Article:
Factors affecting proximate composition of prey species important to marine vertebrate predators in the Northwestern Atlantic

Magalhães, Alexandra M. (1999) Factors affecting proximate composition of prey species important to marine vertebrate predators in the Northwestern Atlantic. Masters thesis, Memorial University of Newfoundland.

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Energy-density values of prey species are essential inputs for bioenergetic models of consumption. Diets of marine vertebrate predators in the northwestern Atlantic are reasonably well described, but the proximate composition (PC) and energy density (ED) of these prey species, and the factors affecting them, are poorly known, particularly tor those prey sizes commonly eaten. The purpose of this study was to estimate PC and ED of important prey species, and investigate important sources of variation. -- Twelve species were collected in waters near Newfoundland and Labrador: Atlantic cod (Gadus morhua), American plaice (Hippoglossoides platessoides), sand lance (Ammodytes dubius), Arctic cod (Boreogadus saida), northern shrimp (Pandalus borealis), redfish (Sebastes spp.), Greenland halibut (Reinhardtius hippoglossoides), squid (Illex illecebrosus and Gonatus fabrici), capelin (Mallotus villosus), Atlantic herring (Clupea harengus) and daubed shanny (Lumpenus maculatus). ED was estimated from replicates of all samples by determining moisture, lipid, protein and inorganic content. ED differed among species and was influenced by body size, season, geography, and year of collecting. Herring, capelin and Gonatus squid had the highest ED; Atlantic cod, American plaice, sand lance, Arctic cod and northern shrimp had the lowest. ED increased greatly with size (age) in capelin, and also in Greenland halibut and Illex squid. Other species showed no strong relationships of ED to body size. ED was greater in male than female northern shrimp. ED in capelin was highest in winter. Arctic cod had higher ED offshore than nearshore in eastern Newfoundland. Interannual variation in ED was found in Greenland halibut and Atlantic herring. Levels and variation in ED are discussed in relation to predator physiology, ecology, and life history.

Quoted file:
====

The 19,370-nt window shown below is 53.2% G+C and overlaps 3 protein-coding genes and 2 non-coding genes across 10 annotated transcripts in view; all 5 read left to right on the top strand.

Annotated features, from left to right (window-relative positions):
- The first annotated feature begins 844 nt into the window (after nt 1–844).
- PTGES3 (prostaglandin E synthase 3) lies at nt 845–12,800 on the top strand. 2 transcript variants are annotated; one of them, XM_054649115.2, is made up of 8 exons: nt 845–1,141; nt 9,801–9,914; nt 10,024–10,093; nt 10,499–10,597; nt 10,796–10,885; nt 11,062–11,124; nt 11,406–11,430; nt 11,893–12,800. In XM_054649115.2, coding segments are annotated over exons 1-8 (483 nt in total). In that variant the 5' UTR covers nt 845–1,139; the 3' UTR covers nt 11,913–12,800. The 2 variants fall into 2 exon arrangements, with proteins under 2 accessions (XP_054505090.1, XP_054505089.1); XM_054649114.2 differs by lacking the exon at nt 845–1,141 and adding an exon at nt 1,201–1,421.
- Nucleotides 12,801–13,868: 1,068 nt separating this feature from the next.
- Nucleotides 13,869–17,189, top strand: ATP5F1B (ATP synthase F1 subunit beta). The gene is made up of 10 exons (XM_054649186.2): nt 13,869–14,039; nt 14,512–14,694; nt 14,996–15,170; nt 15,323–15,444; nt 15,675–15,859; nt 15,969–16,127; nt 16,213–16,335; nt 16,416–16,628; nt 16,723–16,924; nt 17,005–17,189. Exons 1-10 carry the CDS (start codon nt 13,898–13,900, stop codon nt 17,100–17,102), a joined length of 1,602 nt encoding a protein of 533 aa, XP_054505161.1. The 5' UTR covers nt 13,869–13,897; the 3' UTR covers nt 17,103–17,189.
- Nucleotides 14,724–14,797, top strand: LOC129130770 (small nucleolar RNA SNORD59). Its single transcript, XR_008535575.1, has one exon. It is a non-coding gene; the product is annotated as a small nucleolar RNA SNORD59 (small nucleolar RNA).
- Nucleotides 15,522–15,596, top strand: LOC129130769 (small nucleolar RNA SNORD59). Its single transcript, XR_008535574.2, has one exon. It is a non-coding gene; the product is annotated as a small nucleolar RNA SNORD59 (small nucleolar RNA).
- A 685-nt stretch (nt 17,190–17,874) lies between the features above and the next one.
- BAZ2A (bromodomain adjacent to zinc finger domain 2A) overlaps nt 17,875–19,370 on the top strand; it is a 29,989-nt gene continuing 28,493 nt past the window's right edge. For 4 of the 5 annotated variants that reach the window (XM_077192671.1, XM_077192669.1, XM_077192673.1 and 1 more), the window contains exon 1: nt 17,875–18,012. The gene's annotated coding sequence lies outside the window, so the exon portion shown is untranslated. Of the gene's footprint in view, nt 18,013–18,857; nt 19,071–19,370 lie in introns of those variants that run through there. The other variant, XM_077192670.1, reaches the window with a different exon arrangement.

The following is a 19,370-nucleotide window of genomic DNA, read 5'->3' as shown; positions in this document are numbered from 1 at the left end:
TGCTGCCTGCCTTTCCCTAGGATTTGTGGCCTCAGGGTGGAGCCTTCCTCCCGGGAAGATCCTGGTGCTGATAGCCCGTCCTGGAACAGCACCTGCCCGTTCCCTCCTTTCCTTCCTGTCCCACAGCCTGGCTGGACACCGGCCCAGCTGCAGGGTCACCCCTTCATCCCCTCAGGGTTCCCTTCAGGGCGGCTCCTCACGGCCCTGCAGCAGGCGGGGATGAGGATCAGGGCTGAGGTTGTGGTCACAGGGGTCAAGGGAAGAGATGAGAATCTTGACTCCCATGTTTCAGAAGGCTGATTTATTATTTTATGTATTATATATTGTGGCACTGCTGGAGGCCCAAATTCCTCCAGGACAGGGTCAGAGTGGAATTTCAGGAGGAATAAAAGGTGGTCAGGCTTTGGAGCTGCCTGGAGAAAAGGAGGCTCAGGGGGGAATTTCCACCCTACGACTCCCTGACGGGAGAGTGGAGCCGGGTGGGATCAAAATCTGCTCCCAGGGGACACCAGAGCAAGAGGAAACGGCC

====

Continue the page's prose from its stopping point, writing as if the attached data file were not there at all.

Item Type: Thesis (Masters)
URI: http://research.library.mun.ca/id/eprint/9154
Item ID: 9154
Additional Information: Bibliography: pages 17-32.
Department(s): Science, Faculty of > Biology
Date: 1999
Date Type: Submission
Geographic Location: Northwest Atlantic Ocean
Library of Congress Subject Heading: Predation (Biology)--Northwest Atlantic Ocean; Predatory marine animals--Northwest Atlantic Ocean

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